Whether you’ve thought about it or not, you’ve heard it. In action movies, sci-fi flicks, and thrillers, including, most recently, in The Martian and Mission: Impossible – Rogue Nation, when text appears on screen, it makes noise. In fact, it almost always makes a very specific noise, a noise that most viewers won’t have heard anywhere else. In the technical terminology laid out by Michael Winslow in Spaceballs, it’s somewhere between the “bleeps,” the “sweeps,” and the “creeps.”
Here it is in 2015’s Furious Seven:
Here it is in 2013’s Pacific Rim:
This sound effect first caught my ear in Jack Ryan: Shadow Recruit—and once you start to notice it, you hear it everywhere. (Seriously, I’m not the only one to wonder about this!) But what is it? Where did it come from? And why do Hollywood’s sound editors love it so?
As I learned from reaching out to a number of people involved in sound design for the movies, sound designers call this type of sound effect a “telemetry” noise—and this particular subspecies of telemetry noise goes back at least as far as the work of Frank Serafine on The Hunt for Red October. Serafine made his name by helping to popularize the use of synthesized sound effects (when I spoke to him for this article he was on the road headlining his “Sound Advice” tour), which he used for movies such as Star Trek: The Motion Picture and Tron. But the modern version of this particular sound effect can be traced back to The Hunt for Red October. When I asked Serafine where the sound came from, he told me that the filmmakers were given special clearance to go inside U.S. Navy submarines, where he heard the noises that inspired him. “There were a lot of beeps in there that were sort of like that,” Serafine said, and he did his best to recreate the sound using synthesizers. The movie’s sound team then took his sound and “chopped it up into little pieces”—and the rest is movie history. (The movie went on to win the Oscar for Best Sound Editing.)
The word telemetry, outside of the world of sound design, refers to any measurement transmitted wirelessly. But telemetry sounds in the movies may have originally been meant to evoke more specific technologies. Listen, for example, to the sound of “radioteletype,” a mode of communication that has been used by the Navy and others to transmit typed messages through radio waves:
Though the telemetry sound has its origins in real life, it has long since become divorced from any sense of realism. After all, there’s nothing realistic about the blinking on-screen text itself, which is just the movie’s way of typing a message directly to the viewer. Sound designer Paul Hsu, who has worked on movies such as Life of Pi and Foxcatcher, told me that using this kind of sound effect is called “reifying”—giving sounds to things that don’t really make any sound at all. A common example of reifying is the whoosh sound effects that are often added to movies to emphasize movements.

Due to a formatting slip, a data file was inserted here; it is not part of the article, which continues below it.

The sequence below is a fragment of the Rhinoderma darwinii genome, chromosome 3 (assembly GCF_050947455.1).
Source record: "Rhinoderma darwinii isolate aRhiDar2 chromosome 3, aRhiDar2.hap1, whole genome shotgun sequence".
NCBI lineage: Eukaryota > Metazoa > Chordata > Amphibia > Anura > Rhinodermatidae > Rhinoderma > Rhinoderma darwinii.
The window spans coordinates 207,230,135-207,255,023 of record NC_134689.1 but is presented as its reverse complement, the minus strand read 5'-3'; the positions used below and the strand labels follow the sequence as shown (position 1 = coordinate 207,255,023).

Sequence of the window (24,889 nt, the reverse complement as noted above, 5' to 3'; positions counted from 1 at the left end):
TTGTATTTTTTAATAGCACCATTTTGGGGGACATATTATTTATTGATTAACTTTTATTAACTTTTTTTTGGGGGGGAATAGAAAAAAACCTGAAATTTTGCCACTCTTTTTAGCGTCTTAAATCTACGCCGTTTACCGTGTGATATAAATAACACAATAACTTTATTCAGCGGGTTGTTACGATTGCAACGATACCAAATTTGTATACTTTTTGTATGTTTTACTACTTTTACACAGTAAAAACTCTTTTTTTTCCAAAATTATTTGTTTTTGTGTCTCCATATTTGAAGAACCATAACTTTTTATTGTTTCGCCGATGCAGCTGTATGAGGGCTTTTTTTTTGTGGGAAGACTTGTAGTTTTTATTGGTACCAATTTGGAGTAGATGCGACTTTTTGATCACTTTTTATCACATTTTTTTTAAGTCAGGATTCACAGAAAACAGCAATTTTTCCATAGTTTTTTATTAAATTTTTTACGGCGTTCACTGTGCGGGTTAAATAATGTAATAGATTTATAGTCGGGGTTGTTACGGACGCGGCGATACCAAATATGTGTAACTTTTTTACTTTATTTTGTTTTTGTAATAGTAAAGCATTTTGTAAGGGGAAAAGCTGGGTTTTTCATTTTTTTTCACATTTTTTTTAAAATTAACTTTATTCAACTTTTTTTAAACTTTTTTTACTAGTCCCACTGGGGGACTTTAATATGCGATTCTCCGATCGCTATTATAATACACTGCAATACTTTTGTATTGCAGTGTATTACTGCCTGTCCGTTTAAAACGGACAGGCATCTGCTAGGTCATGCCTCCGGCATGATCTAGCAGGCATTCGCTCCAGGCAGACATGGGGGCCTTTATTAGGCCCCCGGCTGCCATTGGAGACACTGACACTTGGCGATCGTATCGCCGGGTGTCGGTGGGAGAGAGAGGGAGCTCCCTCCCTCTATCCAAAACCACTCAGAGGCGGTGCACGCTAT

The on-screen text that accompanies telemetry sounds doesn’t exist within the world of the movie, but—as Pete Burgis, a Foley artist who worked on Jack Ryan: Shadow Recruit, told me—the titles are there to convey important information to the audience, and “the sound is to help them focus their attention on that info.” (Reification is also the reason that, in the movies, computers do so much bleeping and blooping. Some old computers really did make such noises, but not nearly so often as they do in the movies.) Some examples of reification have also made it into real life. Think, for example, of the way an iPhone (if you leave the sound on) emits clicking noises while you type, or the way the makers of electric cars have started crafting artificial engine noises to alert pedestrians and other drivers to the cars.
As for the telemetry noise, there are lots of ways to make it, and you don’t need one of Serafine’s synthesizers. Foley artist Marko Costanzo, who has worked on movies such as True Grit and Salt, said, “The sound you are referring to can be made with almost any metal pieces hitting each other,” explaining that he once crafted it using “a 35 mm film splice which is still in my possession.” Csaba Wagner, sound effects editor on Pacific Rim, told me that he simply used “some random beeps and a clicky typewriter sound,” adding, “Until this moment I had no idea it sounded so similar to the one in Red October.” Hsu suggested something more nifty: If you tape a very sensitive microphone to a computer screen, he said, you could record a similar type of noise, which computers emit at a much lower volume. However, the easiest thing to do, as Serafine noted, is just to search for the sound in sound libraries. Many of Serafine’s own sounds are now online.
As for whether the telemetry noise is still useful, or at this point approaching cliché, the sound professionals were divided. Serafine said with some regret that he’s heard versions of the sound trickle all the way down to Preparation H commercials. Hsu called for restraint, saying, “When I go to the movies and I see a movie that doesn’t do it, I breathe a sigh of relief.”